While such stereotypes may clearly exist, finding that they constitute evidence of discrimination is a slippery slope. Courts that have entertained this theory have recognized the difficulty of relying on unstated beliefs and “perceptions” of bias as evidence sufficient to support a claim of discrimination. For example, in Watkins v. City of Chi., 2020 U.S. Dist. LEXIS 52422, at *31-32 (N.D. Ill. Mar. 26, 2020), the court made the following observation:
[T]he Court is sympathetic to [the plaintiff’s] perception of implicit bias . . . and recognizes the difficulty of proving that a particular action was motivated by racism or sexism, where the decision-maker might not have even been actively thinking about race or sex, yet was still unconsciously driven by racist or sexist stereotypes. This is not to say that implicit bias can never be the basis for a Title VII claim. But in this particular case, Watkins has failed to offer enough concrete evidence to establish a causal connection between [his supervisor’s] alleged discriminatory attitudes toward Black women and [the adverse action taken against him].
In Martin v. F.E. Moran, Inc., 2018 U.S. Dist. LEXIS 54179 (N.D. Ill. Mar. 30, 2018), the court considered plaintiffs’ expert testimony on the issue of implicit bias, but determined that they “failed to tie [the expert’s] opinions regarding implicit bias to the individual circumstances surrounding their employment [sufficient] to prove that intentional discrimination actually occurred.” See also, Jones v. Nat’l Council of YMCA, 2013 U.S. Dist. LEXIS 129236, at *14-30 (N.D. Ill. Sep. 5, 2013) (court rejected plaintiff’s offer of expert testimony “to arm [it] with scientific knowledge about how bias works so it can evaluate for itself whether subjective criteria permit bias and stereotypes to affect employment outcomes;” proposed evidence offered only a discussion of implicit bias, but no opinion on how it applied to the conduct of the employer or its practices).
If plaintiffs are going to rely on evidence of implicit bias to prove a case of discrimination, they are going to need to do more than demonstrate its existence in our society and connect it to some concrete action in the workplace.
Another even more ubiquitous accusation in the culture of today’s workplace is “bullying.” There can be no doubt – bullying is real, can be present and has no place in the work environment. But… is it unlawful?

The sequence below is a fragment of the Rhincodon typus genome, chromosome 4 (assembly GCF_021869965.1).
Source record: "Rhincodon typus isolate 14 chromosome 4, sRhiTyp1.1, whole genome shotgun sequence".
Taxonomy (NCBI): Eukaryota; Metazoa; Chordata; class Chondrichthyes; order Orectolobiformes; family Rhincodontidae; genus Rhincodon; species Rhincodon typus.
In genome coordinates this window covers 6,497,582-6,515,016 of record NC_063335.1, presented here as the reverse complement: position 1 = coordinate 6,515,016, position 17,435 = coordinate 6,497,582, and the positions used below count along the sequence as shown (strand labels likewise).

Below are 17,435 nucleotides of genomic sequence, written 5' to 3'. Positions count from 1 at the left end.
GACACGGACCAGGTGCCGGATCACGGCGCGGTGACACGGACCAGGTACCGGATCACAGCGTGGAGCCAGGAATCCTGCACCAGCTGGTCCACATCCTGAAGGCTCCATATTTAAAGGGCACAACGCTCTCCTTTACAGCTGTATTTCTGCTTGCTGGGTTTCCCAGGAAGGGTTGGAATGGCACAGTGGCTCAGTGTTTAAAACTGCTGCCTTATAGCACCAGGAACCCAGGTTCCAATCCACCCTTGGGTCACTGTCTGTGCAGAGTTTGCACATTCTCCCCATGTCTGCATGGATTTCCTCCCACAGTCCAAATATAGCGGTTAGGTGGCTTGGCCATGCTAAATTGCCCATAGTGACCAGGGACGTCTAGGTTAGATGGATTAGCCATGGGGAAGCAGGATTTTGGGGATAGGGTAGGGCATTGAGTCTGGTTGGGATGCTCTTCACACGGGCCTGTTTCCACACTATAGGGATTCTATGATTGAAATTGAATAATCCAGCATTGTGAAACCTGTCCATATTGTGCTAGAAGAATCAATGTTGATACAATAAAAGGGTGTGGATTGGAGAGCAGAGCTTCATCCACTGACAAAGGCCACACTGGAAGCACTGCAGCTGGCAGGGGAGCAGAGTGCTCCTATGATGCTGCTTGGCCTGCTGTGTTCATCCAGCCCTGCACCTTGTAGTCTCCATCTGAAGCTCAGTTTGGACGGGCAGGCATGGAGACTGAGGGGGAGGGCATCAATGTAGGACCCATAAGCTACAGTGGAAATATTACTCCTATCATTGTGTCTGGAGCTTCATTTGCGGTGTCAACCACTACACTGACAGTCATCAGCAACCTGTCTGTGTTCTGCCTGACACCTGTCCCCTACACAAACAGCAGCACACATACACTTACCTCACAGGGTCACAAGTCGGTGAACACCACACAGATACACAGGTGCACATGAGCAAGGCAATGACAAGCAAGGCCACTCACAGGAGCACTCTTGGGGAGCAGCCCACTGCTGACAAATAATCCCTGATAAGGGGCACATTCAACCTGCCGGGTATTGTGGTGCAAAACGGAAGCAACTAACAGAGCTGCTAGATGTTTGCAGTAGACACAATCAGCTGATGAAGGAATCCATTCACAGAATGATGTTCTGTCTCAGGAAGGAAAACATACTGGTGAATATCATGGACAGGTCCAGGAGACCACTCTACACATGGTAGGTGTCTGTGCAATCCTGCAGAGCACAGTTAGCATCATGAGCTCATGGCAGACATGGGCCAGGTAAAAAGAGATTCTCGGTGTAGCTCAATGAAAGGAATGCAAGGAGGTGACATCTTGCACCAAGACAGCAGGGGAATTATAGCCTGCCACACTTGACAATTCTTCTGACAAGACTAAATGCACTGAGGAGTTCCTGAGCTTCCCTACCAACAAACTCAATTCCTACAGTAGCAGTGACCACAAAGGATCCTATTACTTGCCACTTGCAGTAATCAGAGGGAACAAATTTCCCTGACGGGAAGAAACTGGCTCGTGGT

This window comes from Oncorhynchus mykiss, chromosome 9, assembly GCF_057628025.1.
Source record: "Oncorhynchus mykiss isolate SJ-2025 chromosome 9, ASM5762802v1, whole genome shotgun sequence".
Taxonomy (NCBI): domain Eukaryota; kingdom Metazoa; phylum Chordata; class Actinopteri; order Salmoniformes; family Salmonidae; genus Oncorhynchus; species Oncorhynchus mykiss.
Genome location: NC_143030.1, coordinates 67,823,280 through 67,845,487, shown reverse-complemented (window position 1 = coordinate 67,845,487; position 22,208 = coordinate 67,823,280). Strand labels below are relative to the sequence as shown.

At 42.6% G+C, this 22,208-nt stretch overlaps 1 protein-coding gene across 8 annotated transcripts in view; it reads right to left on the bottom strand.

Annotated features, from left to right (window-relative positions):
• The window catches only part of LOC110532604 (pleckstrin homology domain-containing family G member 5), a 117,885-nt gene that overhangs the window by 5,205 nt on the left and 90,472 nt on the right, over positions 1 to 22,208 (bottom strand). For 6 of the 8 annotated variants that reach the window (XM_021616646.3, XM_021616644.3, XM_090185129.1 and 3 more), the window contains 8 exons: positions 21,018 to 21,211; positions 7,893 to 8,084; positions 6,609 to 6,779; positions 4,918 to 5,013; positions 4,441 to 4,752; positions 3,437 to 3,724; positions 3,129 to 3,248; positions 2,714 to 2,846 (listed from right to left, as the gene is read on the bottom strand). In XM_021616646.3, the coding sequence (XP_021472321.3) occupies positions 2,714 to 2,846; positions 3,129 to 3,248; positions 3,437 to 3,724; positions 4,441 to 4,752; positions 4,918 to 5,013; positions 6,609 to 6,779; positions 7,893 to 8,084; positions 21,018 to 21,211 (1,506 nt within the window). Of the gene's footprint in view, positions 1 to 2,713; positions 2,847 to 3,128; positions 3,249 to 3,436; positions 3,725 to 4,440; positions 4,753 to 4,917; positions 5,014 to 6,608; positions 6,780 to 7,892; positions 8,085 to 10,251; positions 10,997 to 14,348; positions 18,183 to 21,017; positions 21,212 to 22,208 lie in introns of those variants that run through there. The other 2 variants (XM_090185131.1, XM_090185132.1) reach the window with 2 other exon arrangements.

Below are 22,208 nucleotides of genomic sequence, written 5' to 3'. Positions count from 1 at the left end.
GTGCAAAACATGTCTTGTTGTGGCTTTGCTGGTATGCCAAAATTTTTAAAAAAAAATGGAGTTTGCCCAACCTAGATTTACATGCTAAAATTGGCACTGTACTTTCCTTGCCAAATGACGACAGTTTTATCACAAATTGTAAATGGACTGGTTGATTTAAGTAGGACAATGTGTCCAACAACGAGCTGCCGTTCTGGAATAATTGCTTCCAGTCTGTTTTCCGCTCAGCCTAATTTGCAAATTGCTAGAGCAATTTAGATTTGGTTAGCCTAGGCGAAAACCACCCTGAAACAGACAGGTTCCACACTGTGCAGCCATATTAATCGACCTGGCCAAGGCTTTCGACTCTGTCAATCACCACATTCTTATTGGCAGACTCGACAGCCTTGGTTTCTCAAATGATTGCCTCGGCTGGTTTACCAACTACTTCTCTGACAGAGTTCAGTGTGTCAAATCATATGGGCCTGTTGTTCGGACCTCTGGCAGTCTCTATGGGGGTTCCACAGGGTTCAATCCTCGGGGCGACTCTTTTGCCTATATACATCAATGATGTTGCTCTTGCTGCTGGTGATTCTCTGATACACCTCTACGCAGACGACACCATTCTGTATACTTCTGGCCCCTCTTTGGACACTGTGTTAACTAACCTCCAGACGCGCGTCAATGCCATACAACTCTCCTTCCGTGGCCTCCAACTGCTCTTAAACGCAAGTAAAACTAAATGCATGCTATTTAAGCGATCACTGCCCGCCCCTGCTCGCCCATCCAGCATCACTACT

Legally speaking, bullying is no different than harassment. That is, it has no place in the work environment and should not be tolerated – but it is not always unlawful. In fact, while it may be surprising, the law does not require that employers be nice, respectful or decent – as long as their conduct is not directed at an employee because of her race, sex, creed, disability, etc.
Title VII . . . does not guarantee a utopian workplace, or even a pleasant one. If the workplace is unsavory for any reason other than hostility generated on the basis of race, gender, ethnicity, or religion, no federal claim is implicated. In short, personality conflicts between employees are not the business of the federal courts.
Vore v. Ind. Bell Tel. Co., 32 F.3d 1161, 1162 (7th Cir. 1994). The Wisconsin Labor and Industry Review Commission stated it even more plainly:
[A]s much as it is to be deplored, it is a fact that employers and their supervisors and managers sometimes act in disrespectful, insulting, hostile, or abusive ways towards employees in the workplace . . . such conduct does not constitute a violation of the WFEA unless it is established that it occurred because of the protected status of the person who is being harassed.
Wells v. Roadway Express (LIRC, May 13, 2002). See also, Lewis v. Ivy Tech State Coll., 2006 U.S. Dist. LEXIS 34805, at *8 (N.D. Ind. May 18, 2006) (“Personal animosity, even monstrous conduct, is not actionable under . . . Title VII unless based on race.”); Hoosier v. Greenwood Hosp. Mgmt. LLC, 32 F. Supp. 3d 966, 979 (N.D. Ill. 2014) (“Federal civil rights laws do not exist to ensure that employees enjoy workplaces that are free from profanity or incivility; to be actionable, the conduct must either have a discriminatory character or purpose.”); Ballard v. Solid Platforms, Inc., 2012 U.S. Dist. LEXIS 45447, at *43 (N.D. Ind. Mar. 27, 2012) (“Title VII does not protect employees from ‘equal opportunity’ harassers, bullies, or, as appropriately suited to this case, ‘pain[s].’”).
While this well-established precedent may provide a dose of shocking legal reality to employees who feel abused or bullied by their supervisors or managers, it is important for employers to recognize the distinction between conduct that is unlawful and actionable, and conduct that is improper and unacceptable. Neither should be tolerated, but only one is unlawful.
If you have any questions about harassment, microaggressions, implicit bias, bullying, or other employment issues, feel free to contact attorney Alan Seneczko by email or at (262) 560-9696.